By Department of Environment
Arbour Day is here again! The annual Plant Fair and Climate Fest event is held yearly on the last Thursday of November by the Department of Environment (DoE). The DoE is scheduled to distribute thousands of various fruit trees to members of the public, whilst also engaging and educating the public on important environmental issues, such as ecosystem restoration and climate change.
The theme for this year’s activities is “We are Generation Restoration” highlighting this generation’s need to be actively involved in restoring the world’s environment. The overarching theme for Arbour Month is “Ride the climate wave” to emphasise our role in having an impactful contribution to the climate change movement.
The first Arbour Day was started to highlight the importance of trees for our environment and climate resilience, using tree planting as a form of celebration. This cumulative tree planting activity can be traced back to 1805. Presently, Arbour Day is recognised in several countries around the world, including right here in Antigua and Barbuda where Arbour Day has been marked in this special way for the last 17 years by the DoE. We have planted thousands of trees across Antigua and Barbuda and distributed even more trees, significantly adding to the effort to improve health, hygiene, environment, and resilience to climate change.
Today, Arbour Day 2022, the DoE will have a variety of fruit trees available for a $5 donation, which will go towards providing biodegradable plant bags for other tree planting efforts by the DoE. Other plants and flowers will also be on display and available for purchase from other vendors.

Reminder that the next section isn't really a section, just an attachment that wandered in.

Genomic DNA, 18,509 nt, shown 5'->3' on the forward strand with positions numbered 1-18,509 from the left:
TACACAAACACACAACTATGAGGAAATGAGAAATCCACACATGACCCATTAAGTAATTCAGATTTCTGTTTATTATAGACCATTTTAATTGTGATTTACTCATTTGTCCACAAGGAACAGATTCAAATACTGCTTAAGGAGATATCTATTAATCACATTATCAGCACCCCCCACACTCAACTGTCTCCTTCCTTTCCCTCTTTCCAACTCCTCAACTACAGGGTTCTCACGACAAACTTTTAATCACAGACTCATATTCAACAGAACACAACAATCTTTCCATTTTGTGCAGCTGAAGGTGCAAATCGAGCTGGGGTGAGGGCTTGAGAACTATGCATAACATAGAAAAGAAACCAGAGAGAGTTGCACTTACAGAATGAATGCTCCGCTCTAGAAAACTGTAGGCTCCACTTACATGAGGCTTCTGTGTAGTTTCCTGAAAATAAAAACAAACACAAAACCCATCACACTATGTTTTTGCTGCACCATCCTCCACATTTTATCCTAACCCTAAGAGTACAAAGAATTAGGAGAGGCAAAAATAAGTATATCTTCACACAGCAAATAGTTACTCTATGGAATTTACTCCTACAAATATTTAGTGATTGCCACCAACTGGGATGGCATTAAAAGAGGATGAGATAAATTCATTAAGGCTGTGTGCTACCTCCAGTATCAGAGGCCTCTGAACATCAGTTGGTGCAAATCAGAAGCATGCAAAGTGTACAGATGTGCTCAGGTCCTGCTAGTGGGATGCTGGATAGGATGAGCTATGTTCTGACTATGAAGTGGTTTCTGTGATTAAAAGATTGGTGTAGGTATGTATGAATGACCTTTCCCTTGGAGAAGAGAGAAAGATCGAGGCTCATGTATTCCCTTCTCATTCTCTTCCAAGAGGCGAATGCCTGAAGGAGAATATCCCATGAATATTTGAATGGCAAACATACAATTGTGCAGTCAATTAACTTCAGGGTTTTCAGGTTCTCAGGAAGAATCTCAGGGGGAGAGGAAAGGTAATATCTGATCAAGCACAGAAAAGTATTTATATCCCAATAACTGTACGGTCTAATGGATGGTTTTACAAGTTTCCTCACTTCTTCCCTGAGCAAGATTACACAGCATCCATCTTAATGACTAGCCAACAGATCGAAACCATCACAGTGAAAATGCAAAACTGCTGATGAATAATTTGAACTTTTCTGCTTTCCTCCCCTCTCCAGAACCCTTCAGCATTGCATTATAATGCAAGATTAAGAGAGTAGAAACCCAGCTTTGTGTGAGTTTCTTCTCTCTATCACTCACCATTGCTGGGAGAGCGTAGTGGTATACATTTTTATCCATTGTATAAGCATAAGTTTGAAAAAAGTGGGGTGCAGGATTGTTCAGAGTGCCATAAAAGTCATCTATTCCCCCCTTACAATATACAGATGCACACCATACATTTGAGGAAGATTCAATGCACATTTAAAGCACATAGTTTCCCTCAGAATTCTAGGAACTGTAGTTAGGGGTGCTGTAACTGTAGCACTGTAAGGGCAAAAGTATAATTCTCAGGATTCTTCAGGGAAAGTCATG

At the heart of the effort to plant trees and reforest Antigua and Barbuda is a need to restore our ecosystems and fight climate change. Science has proven that tree planting is critical to restoring our environment. In fact, in research done by the Swiss University ETH Zurich, it was estimated that with an aggressive worldwide tree planting programme, two thirds of all human emissions that contribute to climate change could be removed from the atmosphere by trees.
As Antigua and Barbuda and other small island states are becoming increasingly vulnerable to the effects of climate change, the DoE is making efforts to mitigate and also adapt to climate change with major projects. Some of these projects are the Global Environment Facility supported Sustainable Low Emission Island Mobility (SLIM) Project, the Green Climate Fund supported Enhanced Direct Access (EDA) Project, and the National Adaptation Plan (NAP) Project.
In addition to the opportunity to get a variety of trees and plants, there are other reasons for the public to come out to Arbour Day. The general public will get a chance to get their own mosquito trap at the Arbour Day Climate fest by purchasing plants, by attending presentations that will be made during the day, or by participating in any of various question and answer activities. These traps were secured by the DoE on behalf of several projects such as the EDA and NAP Projects, as well as the Special Climate Change Fund (SCCF) Project, the Fourth National Communication (4NC) Project, and the Adaptation Fund (AF) Project, to reduce mosquitos using environmentally safe and non-chemical methods of control, as well as to educate the public on the dangers of illegal dumping and how to protect our waterways.
Food, drinks and entertainment will also be provided at Arbour Day to make this an enjoyable, fun day for everyone to enjoy.
So, to everyone, Happy Arbour Day! Join us at the DoE’s lawn, just above the Botanical Gardens at #1 Victoria Drive, as we celebrate Generation Restoration.